Garrett flunks history, again
Garrett, though, has always considered himself as a rare and important thinker. With a self-confidence which is almost touching, he has for years now been producing letters to editors, op-ed articles, and blog posts that offer his views on subjects as differently abstruse as Polynesian horticulture, the evolution of New Zealand's constitution, and the demographics of 1970s India.
Garrett was forced to resign from parliament last year, after a dissident faction of Act let the media know that their party's fire and brimstone law and order spokesman had a carefully-hidden conviction for identity theft. The media gleefully spread the news, and Garrett's political opponents solemnly pronounced him unfit for public office. Garrett's crime was bizarre - he scoured a graveyard for the stone of a deceased child, stole the child's name and then used it to gain a passport - but it seemed to me no stranger and no more sinister than some of the writing he has exposed to public scrutiny over the years.
Back in 2007 I criticised an opinion piece Garrett had written for the New Zealand Herald about Tuhoe history and the iwi's desire for autonomy. Garrett's article blamed economic underdevelopment in Tuhoe Country on Maori indolence and incompetence, and mocked the notion of a Tuhoe nation or autonomous region. For all the confidence of his prose, Garrett seemed unaware of the long history of Tuhoe self-determination in the nineteenth century, and of the willingness of Dick Seddon's Liberal government to acknowledge this autonomy early in the twentieth century. Garrett also seemed unaware of the long history of attempts by Pakeha governments to block economic development in Tuhoe Country - of the refusal to build roads into the Ureweras, despite Tuhoe offers of land and labour for that purpose, of the refusal to fund schools and other services properly, and of the locking up of Maori land in parks created by Wellington bureaucrats.
Last year, in one of a series of blog posts and comments which argued for a state-funded sterilisation programme to be established in New Zealand, Garrett hailed the eugenicist policies of the Indira-Sanjay Gandhi dictatorship which ruled India in the mid-70s.
As I noted in a reply to Garrett, the 'voluntary' sterilisation programme run by Sanjay Gandhi was actually aimed aggressively at lower caste Hindus, Muslims, and political enemies of the Gandhi dictatorship. EP Thompson, who travelled through India during the last months of the dictatorship, described 'operating vans' speeding through the streets of the cities; when the vans stopped, young men were bundled aboard them and vasectomised, whatever their protests.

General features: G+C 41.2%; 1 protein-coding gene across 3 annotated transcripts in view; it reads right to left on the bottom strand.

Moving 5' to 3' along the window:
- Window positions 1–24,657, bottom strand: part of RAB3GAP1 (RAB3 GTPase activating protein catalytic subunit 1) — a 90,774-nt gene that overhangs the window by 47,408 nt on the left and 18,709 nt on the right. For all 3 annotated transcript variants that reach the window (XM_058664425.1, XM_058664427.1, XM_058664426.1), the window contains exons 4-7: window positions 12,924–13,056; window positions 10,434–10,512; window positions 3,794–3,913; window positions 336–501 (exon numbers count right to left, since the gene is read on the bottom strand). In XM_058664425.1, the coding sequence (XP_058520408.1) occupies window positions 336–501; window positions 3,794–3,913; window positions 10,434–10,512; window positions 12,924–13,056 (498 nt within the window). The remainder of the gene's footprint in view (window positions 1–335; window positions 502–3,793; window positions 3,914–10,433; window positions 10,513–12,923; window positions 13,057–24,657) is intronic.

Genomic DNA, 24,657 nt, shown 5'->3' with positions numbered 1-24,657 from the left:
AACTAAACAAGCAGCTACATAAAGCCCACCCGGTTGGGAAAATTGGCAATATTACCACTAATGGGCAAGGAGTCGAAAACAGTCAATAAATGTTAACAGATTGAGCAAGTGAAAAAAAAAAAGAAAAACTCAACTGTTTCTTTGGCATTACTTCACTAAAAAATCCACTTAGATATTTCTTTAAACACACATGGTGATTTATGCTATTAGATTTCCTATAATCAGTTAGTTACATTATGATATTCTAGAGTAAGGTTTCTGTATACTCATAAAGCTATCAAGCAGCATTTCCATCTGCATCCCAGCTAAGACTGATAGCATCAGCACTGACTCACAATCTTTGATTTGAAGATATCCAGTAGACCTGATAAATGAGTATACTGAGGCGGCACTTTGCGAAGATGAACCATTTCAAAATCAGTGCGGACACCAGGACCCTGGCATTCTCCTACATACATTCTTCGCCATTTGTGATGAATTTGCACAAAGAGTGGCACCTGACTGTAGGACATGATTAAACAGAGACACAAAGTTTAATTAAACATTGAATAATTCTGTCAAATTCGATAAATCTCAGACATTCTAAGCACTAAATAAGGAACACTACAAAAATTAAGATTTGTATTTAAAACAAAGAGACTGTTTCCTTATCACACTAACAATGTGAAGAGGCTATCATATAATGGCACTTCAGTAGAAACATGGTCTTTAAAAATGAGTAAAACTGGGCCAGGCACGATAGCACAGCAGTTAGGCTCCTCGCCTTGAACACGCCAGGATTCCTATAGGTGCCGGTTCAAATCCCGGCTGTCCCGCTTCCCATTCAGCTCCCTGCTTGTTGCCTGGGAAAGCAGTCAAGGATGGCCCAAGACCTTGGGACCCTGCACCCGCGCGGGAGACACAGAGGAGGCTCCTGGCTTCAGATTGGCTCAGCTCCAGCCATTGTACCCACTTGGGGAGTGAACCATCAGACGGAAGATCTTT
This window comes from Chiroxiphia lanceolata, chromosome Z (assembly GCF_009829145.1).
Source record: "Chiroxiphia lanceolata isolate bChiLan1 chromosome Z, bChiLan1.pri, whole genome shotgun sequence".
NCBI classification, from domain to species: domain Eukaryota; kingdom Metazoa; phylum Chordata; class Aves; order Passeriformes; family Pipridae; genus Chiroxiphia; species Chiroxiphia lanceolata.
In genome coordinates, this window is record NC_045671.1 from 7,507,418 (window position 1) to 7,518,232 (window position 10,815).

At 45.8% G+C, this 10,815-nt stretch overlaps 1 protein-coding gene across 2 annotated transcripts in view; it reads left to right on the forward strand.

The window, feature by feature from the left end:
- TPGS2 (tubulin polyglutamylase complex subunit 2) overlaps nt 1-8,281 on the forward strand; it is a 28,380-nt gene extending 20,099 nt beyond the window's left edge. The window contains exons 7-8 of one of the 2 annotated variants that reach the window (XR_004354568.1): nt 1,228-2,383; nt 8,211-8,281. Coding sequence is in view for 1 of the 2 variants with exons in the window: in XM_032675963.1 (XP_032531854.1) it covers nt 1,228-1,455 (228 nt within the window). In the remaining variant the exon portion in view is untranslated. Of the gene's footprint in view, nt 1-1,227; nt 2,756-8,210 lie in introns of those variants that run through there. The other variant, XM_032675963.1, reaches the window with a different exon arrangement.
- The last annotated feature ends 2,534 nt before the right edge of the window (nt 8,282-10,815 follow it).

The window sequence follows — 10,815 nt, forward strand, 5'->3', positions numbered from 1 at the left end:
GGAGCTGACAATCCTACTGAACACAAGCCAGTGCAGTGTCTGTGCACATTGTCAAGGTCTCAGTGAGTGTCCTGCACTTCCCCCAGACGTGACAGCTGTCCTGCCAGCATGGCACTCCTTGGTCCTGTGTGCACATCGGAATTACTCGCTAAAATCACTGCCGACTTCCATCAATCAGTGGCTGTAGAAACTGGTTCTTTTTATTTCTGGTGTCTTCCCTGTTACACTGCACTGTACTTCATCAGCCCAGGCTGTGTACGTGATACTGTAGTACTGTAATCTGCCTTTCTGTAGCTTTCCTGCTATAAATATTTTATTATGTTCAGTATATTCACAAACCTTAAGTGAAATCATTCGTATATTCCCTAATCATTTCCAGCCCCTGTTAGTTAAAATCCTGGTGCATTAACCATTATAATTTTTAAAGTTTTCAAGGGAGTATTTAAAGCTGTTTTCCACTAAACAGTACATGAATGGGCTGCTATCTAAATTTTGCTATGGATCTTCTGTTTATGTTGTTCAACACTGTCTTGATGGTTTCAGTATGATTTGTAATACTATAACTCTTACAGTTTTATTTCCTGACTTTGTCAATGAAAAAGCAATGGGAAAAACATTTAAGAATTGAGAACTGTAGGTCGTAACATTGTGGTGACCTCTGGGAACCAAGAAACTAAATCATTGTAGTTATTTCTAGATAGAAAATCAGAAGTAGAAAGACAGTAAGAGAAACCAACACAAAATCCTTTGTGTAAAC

Indians still remember and despise their government's crude attempt at population control, but Garrett pronounced it a 'success', and suggested it could be replicated in New Zealand.
Public disgrace and departure from parliament have not diminished Garrett's desire to share his political and historical insights with his fellow Kiwis. Just a few days ago Garrett left a series of comments at the right-wing Kiwiblog website. Garrett used Kiwiblog to warn of the danger of 'Maori thugs' taking control of New Zealand's beaches, and to criticise Green Party MPs like Catherine Delahunty and David Clendon for their excessive sympathy to Maori culture.
Garrett decided to garnish one of his contributions to Kiwiblog with a little historical allusion:
Delahunty is an reconstructed communist of the worst kind, and Clendon is one of those clowns who wishes they had 50% instead of 5% Maori blood…as an aside, when mad Delahunty sprinkes her speeches with te reo, Hone [Harawira] could hardly conceal the contempt and derision on his face…he quite clearly regards the Greens as the same kind of useful idiots Lenin thought trade unionists were….
When he praised the Gandhi regime's sterilisation programme Garrett was at least discussing a real historical event. When he tries to drag Lenin into his diatribe against Maori, though, Garrett is using a completely false quote.
There is a myth, which has its origins in the frosty early years of the Cold War, which holds that Lenin referred to Western supporters of his Bolshevik revolution as 'useful idiots'. The phrase is supposed to illustrate Lenin's ruthless cynicism: it suggests that the Bolshevik leader would take support, whether in the form of favourable propaganda or cash, from left-wingers living abroad, but would be happy to thrown these kind souls into a gulag if they were ever foolish enough to settle in the new society he was building.
Yet the phrase 'useful idiots' appears nowhere in the fifty-odd volumes of Lenin's essays, articles, pamphlets, speeches, and marginalia. The phrase appears, instead, in They Never Said It, a collection of 'fake quotes, misquotes, and misleading attributions' edited by Paul Boller and John George.
David Garrett's latest historical howler is in some respects doubly impressive. He has not only used a well-known fabricated quote, but he has managed to depart from the normal interpretation of that quote, by claiming that Lenin was referring to trade unionists rather than to foreign sympathisers. Garrett not only can't get his facts straight - he can't even, it seems, lie competently.